Sunday, July 27, 2008

Selling Your Small Business

If you are like many business owners out there, you dream of one day selling your business, cashing that one last big check, and riding off into the sunset.

However, gearing up a business to sell is something that should be established and worked at from day one.

Many small business owners approach their business in a way that allows them to avoid paying taxes (not reporting all of your income, inflating your expenses, etc.). Aside from the legal and ethical implications here, you are setting yourself up for great disappointment when it comes time to sell your business.

Here are just some of the things you risk by taking the “I’ll do what I can to avoid taxes now and worry about the sale of my business later” approach:

1) Many years of continued profitability increase the likelihood of a quick sale and ensures that someone will be willing to pay top dollar for your business. Underreporting income and overstating expenses makes your business look less profitable
2) A good buyer will have his accountant run due diligence and look into the history of your business. A history of problems with the IRS means that your business will be less desirable due to the fact that with it may come additional future IRS scrutiny
3) A buyer who sees your tax avoidance as a sign of other possible unethical business practices, they may be less willing to negotiate with you or they may walk away from the deal all together


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Monday, July 21, 2008

Don't Claim the Home Office Deduction

Looking for a quick tax deduction this year?

If so, most tax preparers and unscrupulous accountants may steer you towards the Home Office Deduction. DIY tax preparation software such as TurboTax or TaxCut will also lead you down this road.

However, if you are fortunate enough to have hired a knowledgeable CPA who is ethical and looking to establish a long-term accountant/client relationship with you, you will not be claiming that Home Office Deduction anytime soon.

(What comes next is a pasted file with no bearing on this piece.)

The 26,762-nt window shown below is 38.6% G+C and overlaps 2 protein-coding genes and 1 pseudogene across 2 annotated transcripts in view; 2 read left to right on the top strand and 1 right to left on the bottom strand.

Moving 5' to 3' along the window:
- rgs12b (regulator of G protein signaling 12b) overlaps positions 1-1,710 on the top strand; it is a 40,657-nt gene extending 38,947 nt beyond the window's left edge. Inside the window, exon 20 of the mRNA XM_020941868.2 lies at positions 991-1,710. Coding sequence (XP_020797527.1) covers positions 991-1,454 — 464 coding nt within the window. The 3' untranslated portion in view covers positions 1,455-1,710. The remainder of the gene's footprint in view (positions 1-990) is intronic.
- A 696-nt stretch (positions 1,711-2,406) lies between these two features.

Claiming this deduction will save you a few hundred dollars on your current tax return. Sounds great, right? Even if claiming this deduction will expose yourself to significantly higher audit risk, you are willing to do it in exchange for those couple hundred dollars.

However, what you haven’t been told up until now is the long-term impact of claiming the home office deduction…how it can cost you up to $15,000 in additional taxes when you eventually sell your house!

Considering that the average homeowner who claims the home office deduction saves approximately $450 in taxes each year, they would have to live in their house for over 33 years to ensure that they have saved enough taxes each year to cover the potential $15,000 tax bill.

How does claiming the home office deduction lead to a high tax bill in the year you sell your house? Well, the IRS allows a $500,000 capital gain exclusion to married couples who file a joint tax return. What this means is that, given certain requirements are met, you can sell your house for a profit of up to $500,000 without having to pay a penny in capital gains taxes. However, if you allocate 20% of your house to your “home office” for purposes of claiming the home office deduction, you run the risk of losing 20% of your capital gain exclusion. Losing 20% of this $500,000 exclusion means that $100,000 of your gain would be taxed at the capital gains rate (currently 15%) and you would be faced with a $15,000 tax bill.